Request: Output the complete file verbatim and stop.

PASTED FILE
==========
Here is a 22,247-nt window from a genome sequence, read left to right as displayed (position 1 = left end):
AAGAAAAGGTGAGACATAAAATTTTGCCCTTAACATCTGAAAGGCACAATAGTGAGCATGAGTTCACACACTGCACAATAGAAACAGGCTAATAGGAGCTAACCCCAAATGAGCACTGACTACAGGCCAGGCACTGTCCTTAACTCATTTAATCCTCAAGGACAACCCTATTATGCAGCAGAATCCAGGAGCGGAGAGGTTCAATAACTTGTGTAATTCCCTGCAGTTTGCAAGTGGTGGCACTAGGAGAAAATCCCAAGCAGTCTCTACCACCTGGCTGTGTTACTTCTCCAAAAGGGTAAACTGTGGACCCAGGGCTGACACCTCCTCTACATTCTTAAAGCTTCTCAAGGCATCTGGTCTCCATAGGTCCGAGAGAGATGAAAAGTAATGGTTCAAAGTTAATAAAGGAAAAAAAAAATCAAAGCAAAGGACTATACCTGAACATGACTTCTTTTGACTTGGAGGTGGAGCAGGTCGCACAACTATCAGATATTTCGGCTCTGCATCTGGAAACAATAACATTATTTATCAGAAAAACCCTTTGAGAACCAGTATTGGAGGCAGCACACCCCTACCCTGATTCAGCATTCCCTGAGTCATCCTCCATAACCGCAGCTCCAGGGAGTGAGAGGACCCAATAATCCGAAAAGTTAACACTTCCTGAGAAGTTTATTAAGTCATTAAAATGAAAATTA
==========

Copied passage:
Here is a 22,247-nt window from a genome sequence, read left to right as displayed (position 1 = left end):
AAGAAAAGGTGAGACATAAAATTTTGCCCTTAACATCTGAAAGGCACAATAGTGAGCATGAGTTCACACACTGCACAATAGAAACAGGCTAATAGGAGCTAACCCCAAATGAGCACTGACTACAGGCCAGGCACTGTCCTTAACTCATTTAATCCTCAAGGACAACCCTATTATGCAGCAGAATCCAGGAGCGGAGAGGTTCAATAACTTGTGTAATTCCCTGCAGTTTGCAAGTGGTGGCACTAGGAGAAAATCCCAAGCAGTCTCTACCACCTGGCTGTGTTACTTCTCCAAAAGGGTAAACTGTGGACCCAGGGCTGACACCTCCTCTACATTCTTAAAGCTTCTCAAGGCATCTGGTCTCCATAGGTCCGAGAGAGATGAAAAGTAATGGTTCAAAGTTAATAAAGGAAAAAAAAAATCAAAGCAAAGGACTATACCTGAACATGACTTCTTTTGACTTGGAGGTGGAGCAGGTCGCACAACTATCAGATATTTCGGCTCTGCATCTGGAAACAATAACATTATTTATCAGAAAAACCCTTTGAGAACCAGTATTGGAGGCAGCACACCCCTACCCTGATTCAGCATTCCCTGAGTCATCCTCCATAACCGCAGCTCCAGGGAGTGAGAGGACCCAATAATCCGAAAAGTTAACACTTCCTGAGAAGTTTATTAAGTCATTAAAATGAAAATTA